One thing that’s amazing is how atheists respond to questions they can’t answer by attacking us – and somehow believe they’ve won the argument. For instance, there’s the infamous video of someone asking evolutionist Richard Dawkins “what if you’re wrong?” Does he respond with a reasoned explanation of why he knows he’s not wrong? No, he attacks people of faith for believing in myths and fairy tales.
Well done, Dr. Dawkins! Touche! You really told us, didn’t you?!
Another amazing phenomenon is the proliferation of atheistic “just so” stories … and how the complicit media help turn them into “scientific fact.”
One example: atheists were asked to explain the presence of comets, which should have burned themselves out long ago in a universe billions of years old.
Their answer? The Kuiper Belt – a theoretical (tr: imaginary) “region of the solar system beyond the planets.”
“Discovered” in 1992 (“imagined” would be a better word, in truth), it was initially thought to be the source of comets. No more, however. According toWikipedia, “the region now called the Kuiper belt is not the point of origin of short-period comets, but that they instead derive from a linked population called the scattered disk. The scattered disc was created when Neptune migrated outward into the proto-Kuiper belt…”
I won’t bore you with the details, because they’re probably being revised at this very moment. But let’s skip to the end of this passage: “Because the scattered disc is dynamically active and the Kuiper belt relatively dynamically stable, the scattered disc is now seen as the most likely point of origin for periodic comets.”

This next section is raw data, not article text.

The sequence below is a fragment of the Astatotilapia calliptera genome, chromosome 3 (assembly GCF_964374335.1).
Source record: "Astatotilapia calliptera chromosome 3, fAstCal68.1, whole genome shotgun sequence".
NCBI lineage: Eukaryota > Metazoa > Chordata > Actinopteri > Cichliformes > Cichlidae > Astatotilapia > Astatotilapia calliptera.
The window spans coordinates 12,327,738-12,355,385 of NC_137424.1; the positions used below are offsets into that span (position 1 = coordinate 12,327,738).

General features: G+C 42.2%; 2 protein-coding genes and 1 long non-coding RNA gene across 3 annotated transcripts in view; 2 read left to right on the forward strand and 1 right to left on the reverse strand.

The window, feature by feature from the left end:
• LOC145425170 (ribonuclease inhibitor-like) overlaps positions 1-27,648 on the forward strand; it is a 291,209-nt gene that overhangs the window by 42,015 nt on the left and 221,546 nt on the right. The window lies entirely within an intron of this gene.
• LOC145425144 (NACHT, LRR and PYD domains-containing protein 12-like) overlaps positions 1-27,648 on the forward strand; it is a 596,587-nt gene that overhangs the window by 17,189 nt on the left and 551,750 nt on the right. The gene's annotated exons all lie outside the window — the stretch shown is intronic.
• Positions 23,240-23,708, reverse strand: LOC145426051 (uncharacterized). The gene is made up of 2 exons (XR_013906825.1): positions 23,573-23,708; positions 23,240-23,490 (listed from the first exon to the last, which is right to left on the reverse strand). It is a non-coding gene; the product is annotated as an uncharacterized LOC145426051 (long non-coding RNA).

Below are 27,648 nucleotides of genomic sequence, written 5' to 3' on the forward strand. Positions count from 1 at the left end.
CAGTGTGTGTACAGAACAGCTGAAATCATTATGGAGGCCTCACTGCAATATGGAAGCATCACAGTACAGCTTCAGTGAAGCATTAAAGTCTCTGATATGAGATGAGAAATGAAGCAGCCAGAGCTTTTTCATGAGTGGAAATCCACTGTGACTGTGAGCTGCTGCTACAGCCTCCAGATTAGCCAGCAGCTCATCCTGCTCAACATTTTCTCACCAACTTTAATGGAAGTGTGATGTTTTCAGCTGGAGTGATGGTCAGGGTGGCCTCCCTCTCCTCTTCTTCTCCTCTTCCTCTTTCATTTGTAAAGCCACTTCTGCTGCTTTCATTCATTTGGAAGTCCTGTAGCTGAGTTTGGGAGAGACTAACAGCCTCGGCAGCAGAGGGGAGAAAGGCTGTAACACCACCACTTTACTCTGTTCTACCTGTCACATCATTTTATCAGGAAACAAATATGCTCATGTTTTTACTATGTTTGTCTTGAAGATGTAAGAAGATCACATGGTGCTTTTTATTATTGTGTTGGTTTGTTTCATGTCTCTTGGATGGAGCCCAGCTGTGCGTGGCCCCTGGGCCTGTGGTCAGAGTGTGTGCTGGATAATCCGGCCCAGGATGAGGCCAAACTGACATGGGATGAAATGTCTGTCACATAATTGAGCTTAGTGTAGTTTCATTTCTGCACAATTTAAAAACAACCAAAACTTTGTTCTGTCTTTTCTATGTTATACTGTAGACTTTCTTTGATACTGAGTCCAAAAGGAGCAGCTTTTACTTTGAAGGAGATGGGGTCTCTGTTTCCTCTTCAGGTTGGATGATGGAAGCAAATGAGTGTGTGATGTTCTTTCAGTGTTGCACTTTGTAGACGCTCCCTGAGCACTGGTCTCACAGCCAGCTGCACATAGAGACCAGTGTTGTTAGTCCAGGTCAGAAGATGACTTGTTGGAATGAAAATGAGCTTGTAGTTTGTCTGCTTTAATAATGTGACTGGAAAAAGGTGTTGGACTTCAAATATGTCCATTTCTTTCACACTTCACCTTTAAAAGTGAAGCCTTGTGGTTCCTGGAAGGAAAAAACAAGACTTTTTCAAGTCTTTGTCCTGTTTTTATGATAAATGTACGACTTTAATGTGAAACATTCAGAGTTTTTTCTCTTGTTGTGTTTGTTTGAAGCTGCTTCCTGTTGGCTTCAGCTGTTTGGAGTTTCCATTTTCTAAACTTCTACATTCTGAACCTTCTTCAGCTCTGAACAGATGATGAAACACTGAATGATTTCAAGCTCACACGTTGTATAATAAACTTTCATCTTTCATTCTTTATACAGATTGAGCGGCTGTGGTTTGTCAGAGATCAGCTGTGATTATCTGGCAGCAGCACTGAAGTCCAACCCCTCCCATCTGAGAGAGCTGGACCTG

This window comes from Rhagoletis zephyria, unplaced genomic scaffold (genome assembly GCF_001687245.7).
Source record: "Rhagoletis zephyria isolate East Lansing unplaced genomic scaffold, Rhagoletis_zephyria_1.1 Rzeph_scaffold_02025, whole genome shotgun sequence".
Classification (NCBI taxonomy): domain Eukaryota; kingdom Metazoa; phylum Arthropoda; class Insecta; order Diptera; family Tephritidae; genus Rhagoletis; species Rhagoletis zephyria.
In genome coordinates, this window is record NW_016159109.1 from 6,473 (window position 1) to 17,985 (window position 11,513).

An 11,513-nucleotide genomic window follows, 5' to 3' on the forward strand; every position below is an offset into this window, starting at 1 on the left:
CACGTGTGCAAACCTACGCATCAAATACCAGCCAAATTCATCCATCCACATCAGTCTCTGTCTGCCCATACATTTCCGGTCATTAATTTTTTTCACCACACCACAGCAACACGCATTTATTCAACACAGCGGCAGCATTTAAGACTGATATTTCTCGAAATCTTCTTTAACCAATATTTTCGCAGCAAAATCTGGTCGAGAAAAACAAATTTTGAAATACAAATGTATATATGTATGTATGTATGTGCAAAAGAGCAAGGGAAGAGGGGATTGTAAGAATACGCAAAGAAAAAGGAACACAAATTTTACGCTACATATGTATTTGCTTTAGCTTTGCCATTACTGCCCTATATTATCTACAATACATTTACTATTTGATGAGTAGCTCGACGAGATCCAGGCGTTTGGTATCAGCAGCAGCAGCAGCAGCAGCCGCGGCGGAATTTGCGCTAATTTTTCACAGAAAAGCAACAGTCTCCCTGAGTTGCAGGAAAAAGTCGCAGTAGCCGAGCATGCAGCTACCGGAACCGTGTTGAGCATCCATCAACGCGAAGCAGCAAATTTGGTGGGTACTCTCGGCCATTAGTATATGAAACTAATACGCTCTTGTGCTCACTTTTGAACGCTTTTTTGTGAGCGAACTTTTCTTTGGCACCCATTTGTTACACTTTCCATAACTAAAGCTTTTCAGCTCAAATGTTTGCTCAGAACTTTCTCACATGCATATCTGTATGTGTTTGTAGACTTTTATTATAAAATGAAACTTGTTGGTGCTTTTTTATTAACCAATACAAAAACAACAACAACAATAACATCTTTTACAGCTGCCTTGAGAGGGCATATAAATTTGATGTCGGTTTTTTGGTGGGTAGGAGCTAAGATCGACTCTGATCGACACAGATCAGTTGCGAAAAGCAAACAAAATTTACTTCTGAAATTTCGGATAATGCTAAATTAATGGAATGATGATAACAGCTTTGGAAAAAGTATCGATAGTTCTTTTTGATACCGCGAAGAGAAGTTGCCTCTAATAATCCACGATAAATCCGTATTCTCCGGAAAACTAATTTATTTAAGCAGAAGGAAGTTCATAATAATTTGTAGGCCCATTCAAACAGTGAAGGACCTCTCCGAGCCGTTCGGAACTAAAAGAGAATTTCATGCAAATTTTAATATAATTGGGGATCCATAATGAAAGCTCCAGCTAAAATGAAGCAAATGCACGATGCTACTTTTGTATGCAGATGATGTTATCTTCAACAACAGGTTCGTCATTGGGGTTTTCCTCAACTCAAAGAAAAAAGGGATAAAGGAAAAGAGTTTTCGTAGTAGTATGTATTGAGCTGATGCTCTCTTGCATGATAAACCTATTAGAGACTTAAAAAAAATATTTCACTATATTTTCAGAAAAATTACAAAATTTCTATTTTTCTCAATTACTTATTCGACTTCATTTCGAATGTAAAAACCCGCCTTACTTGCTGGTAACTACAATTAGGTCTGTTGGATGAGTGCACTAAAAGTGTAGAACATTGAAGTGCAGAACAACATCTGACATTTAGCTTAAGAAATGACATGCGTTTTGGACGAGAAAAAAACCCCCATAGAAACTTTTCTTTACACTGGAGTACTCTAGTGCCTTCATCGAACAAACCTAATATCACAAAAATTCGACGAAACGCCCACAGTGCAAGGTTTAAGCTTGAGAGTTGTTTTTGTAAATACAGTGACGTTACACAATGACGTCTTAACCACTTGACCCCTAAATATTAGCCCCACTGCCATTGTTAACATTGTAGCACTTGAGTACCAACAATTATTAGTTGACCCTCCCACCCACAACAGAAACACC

“Seen as” and “most likely point.” If I were a gambler, I would bet that these phrases – two more examples of evolutionary escape clauses – will disappear from this listing within a year or two. You see, the Kuiper belt was presented as a theoretical explanation for comets just a decade or so ago; now it’s presented as fact. And when any alleged fact doesn’t quite pan out, the experts simply keep pushing it a little further out, just beyond the reach of demonstrable fact.
There are so many questions that atheists could be asked to help them see who's really believing in fairy tales. Alas, they'll usually answer with attacks on the questioner, or with some new imaginations, or occasionally by saying that this isn't their particular area of expertise. Just for starters:
- How do you explain the origins of the theoretical Singularity? What’s your proof?
- What was the cause of the Singularity exploding into all matter, space and energy? What’s your proof?
- How do you explain the emergence of life from non-life? What’s your proof?
- How do you explain the lack of evidence for transitional fossils, as even the late great Harvard evolutionist Stephen J. Gould admitted? What’s your proof?
- How do you explain the evolution of irreducibly complex organs such as the eye or immune system? What’s your proof?
Today, there are scores of wonderful books presenting the facts that evolutionists cannot explain away with intellectual integrity. For a terrific overview, check out one of my favorites -- Dr. Scott Huse’s excellent The Collapse of Evolution.
Adapted from a 9/7/13 post